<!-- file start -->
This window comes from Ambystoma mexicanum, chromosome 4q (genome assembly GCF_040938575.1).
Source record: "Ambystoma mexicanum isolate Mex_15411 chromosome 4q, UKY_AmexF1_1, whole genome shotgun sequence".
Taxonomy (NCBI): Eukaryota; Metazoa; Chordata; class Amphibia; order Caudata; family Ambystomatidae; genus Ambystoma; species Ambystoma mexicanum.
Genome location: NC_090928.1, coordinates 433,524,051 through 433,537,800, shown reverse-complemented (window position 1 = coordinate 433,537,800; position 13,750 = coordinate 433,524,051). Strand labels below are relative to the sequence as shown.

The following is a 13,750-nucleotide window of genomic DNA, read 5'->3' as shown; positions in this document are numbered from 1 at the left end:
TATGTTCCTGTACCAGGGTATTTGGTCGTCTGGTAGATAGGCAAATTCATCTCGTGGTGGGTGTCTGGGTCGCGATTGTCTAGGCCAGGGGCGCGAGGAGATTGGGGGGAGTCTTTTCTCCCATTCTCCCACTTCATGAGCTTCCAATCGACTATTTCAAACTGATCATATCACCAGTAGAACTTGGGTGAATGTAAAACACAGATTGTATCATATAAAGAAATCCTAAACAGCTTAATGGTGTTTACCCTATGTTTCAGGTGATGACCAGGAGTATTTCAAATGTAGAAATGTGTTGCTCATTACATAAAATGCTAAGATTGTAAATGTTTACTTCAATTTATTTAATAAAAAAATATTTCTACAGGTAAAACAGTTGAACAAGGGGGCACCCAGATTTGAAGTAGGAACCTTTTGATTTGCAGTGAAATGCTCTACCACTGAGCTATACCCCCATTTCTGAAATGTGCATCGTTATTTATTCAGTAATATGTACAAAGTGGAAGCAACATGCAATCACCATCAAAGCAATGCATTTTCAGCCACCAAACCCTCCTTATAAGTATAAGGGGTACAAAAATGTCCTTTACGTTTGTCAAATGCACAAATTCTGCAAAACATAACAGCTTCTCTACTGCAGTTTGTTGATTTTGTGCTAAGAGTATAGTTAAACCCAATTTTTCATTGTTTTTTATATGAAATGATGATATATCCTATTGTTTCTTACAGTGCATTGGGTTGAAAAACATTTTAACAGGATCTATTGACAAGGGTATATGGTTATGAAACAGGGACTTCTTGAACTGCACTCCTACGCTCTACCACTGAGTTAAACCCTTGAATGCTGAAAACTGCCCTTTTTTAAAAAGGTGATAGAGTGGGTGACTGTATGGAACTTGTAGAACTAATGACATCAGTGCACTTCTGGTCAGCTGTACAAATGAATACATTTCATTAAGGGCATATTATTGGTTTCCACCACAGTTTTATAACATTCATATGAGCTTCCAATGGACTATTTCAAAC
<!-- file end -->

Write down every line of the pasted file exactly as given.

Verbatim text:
This window comes from Ambystoma mexicanum, chromosome 4q (genome assembly GCF_040938575.1).
Source record: "Ambystoma mexicanum isolate Mex_15411 chromosome 4q, UKY_AmexF1_1, whole genome shotgun sequence".
Taxonomy (NCBI): Eukaryota; Metazoa; Chordata; class Amphibia; order Caudata; family Ambystomatidae; genus Ambystoma; species Ambystoma mexicanum.
Genome location: NC_090928.1, coordinates 433,524,051 through 433,537,800, shown reverse-complemented (window position 1 = coordinate 433,537,800; position 13,750 = coordinate 433,524,051). Strand labels below are relative to the sequence as shown.

The following is a 13,750-nucleotide window of genomic DNA, read 5'->3' as shown; positions in this document are numbered from 1 at the left end:
TATGTTCCTGTACCAGGGTATTTGGTCGTCTGGTAGATAGGCAAATTCATCTCGTGGTGGGTGTCTGGGTCGCGATTGTCTAGGCCAGGGGCGCGAGGAGATTGGGGGGAGTCTTTTCTCCCATTCTCCCACTTCATGAGCTTCCAATCGACTATTTCAAACTGATCATATCACCAGTAGAACTTGGGTGAATGTAAAACACAGATTGTATCATATAAAGAAATCCTAAACAGCTTAATGGTGTTTACCCTATGTTTCAGGTGATGACCAGGAGTATTTCAAATGTAGAAATGTGTTGCTCATTACATAAAATGCTAAGATTGTAAATGTTTACTTCAATTTATTTAATAAAAAAATATTTCTACAGGTAAAACAGTTGAACAAGGGGGCACCCAGATTTGAAGTAGGAACCTTTTGATTTGCAGTGAAATGCTCTACCACTGAGCTATACCCCCATTTCTGAAATGTGCATCGTTATTTATTCAGTAATATGTACAAAGTGGAAGCAACATGCAATCACCATCAAAGCAATGCATTTTCAGCCACCAAACCCTCCTTATAAGTATAAGGGGTACAAAAATGTCCTTTACGTTTGTCAAATGCACAAATTCTGCAAAACATAACAGCTTCTCTACTGCAGTTTGTTGATTTTGTGCTAAGAGTATAGTTAAACCCAATTTTTCATTGTTTTTTATATGAAATGATGATATATCCTATTGTTTCTTACAGTGCATTGGGTTGAAAAACATTTTAACAGGATCTATTGACAAGGGTATATGGTTATGAAACAGGGACTTCTTGAACTGCACTCCTACGCTCTACCACTGAGTTAAACCCTTGAATGCTGAAAACTGCCCTTTTTTAAAAAGGTGATAGAGTGGGTGACTGTATGGAACTTGTAGAACTAATGACATCAGTGCACTTCTGGTCAGCTGTACAAATGAATACATTTCATTAAGGGCATATTATTGGTTTCCACCACAGTTTTATAACATTCATATGAGCTTCCAATGGACTATTTCAAAC